Many people are aware that the terms “Protestant” and “non-denominational” are both associated with Christianity. Sometimes the terms describe churches; other times they describe people. But what is the difference between them?
The term “Protestant” describes one of the three historic branches of Christianity, the other two being Roman Catholicism and Eastern Orthodox. The term “non-denominational” describes certain churches that are Protestant in conviction but are not associated with one of the denominations in Protestantism.
When did Protestantism and non-denominational Christianity start? Are they theologically and socially conservative or liberal? What is the relationship between them? Do they have the same beliefs about God, the Bible, Jesus Christ, the Holy Spirit, and the end times? Keep reading to learn more.
Also see Protestant vs Catholic vs Orthodox: Comparison to learn more.
Protestant Compared to Non-Denominational: Similarities and Differences
Non-denominational churches are a relatively recent phenomenon in Christianity, having started inside the Protestant tradition in the last few centuries.
The vast majority of non-denominational churches today subscribe to Protestant beliefs and practices. (Also see Protestant vs Pentecostal: What’s the Difference?)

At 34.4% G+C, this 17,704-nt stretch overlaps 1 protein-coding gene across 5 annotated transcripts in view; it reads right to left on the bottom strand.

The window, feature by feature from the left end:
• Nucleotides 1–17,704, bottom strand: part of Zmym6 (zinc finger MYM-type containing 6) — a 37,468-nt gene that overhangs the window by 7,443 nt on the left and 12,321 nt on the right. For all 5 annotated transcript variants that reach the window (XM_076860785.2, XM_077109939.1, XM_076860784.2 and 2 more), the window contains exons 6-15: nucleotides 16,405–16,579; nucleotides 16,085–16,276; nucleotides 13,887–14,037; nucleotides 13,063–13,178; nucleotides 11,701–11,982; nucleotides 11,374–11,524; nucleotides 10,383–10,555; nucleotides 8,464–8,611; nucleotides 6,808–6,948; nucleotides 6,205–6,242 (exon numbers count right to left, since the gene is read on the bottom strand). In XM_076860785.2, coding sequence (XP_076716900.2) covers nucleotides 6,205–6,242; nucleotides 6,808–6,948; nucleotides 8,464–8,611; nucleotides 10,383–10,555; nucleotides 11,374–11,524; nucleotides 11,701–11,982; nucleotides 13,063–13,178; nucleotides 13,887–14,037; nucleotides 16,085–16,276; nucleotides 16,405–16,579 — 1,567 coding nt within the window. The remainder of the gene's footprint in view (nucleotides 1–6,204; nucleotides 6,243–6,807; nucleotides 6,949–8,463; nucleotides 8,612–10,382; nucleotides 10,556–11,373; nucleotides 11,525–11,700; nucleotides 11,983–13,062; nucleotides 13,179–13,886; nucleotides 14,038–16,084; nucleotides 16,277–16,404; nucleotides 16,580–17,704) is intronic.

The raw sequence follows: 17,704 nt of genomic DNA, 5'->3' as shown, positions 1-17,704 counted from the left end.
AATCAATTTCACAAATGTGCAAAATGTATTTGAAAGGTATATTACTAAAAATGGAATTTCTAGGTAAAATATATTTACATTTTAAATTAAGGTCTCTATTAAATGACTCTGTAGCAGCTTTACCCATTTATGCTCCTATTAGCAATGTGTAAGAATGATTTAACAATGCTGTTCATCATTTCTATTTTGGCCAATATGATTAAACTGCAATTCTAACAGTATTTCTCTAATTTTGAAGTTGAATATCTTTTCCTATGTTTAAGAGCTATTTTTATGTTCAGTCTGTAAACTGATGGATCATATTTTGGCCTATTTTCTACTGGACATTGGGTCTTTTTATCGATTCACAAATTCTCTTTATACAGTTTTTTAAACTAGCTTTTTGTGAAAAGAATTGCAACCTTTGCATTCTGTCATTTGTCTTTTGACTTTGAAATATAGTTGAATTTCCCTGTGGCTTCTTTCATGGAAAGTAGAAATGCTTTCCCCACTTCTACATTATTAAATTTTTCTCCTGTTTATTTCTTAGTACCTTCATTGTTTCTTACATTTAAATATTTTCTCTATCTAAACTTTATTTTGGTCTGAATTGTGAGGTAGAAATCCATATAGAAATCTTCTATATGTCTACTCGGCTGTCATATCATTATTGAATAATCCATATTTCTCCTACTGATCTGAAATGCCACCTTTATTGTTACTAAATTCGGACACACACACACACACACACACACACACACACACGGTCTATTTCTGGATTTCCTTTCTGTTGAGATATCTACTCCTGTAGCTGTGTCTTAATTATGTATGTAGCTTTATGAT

Some speculate that the non-denominational movement could not have started in Roman Catholicism or Eastern Orthodoxy because those traditions have a central leadership structure, which Protestantism does not have.
Another critically important requirement for the rise of non-denominational churches is that the movement take root in countries that champion religious freedom. People are not able to start new churches elsewhere in the world.
Non-denominational church planters, pastors, and members do not necessarily disagree with the historic theological tenets of Protestantism. (Also see Protestant vs Anglican: What’s the Difference?)
Rather, they express frustration with the bureaucracy found in mainline denominations as well as the drift away from orthodoxy and toward liberal and progressive viewpoints.
|Origin||16th-century Europe, especially Germany under the reforms of Martin Luther (1483-1546)||Non-denominational churches grew in number in the 2nd half of the 20th century, but the movement can be traced to the 19th century|
|Meaning of the name||The word “Protestant” comes from the Latin word protestari, meaning “to bear witness”||“Non-denominational” refers to the fact that such churches do not have a formal connection to a historic Protestant denomination like Lutheranism, Presbyterianism, Methodism, Baptist, Episcopalian, or Assemblies of God|
|Early influencer||Martin Luther, John Calvin of France (1509-1564), and Ulrich Zwingli of Switzerland (1484-1531)||There is not one single founder of non-denominational churches|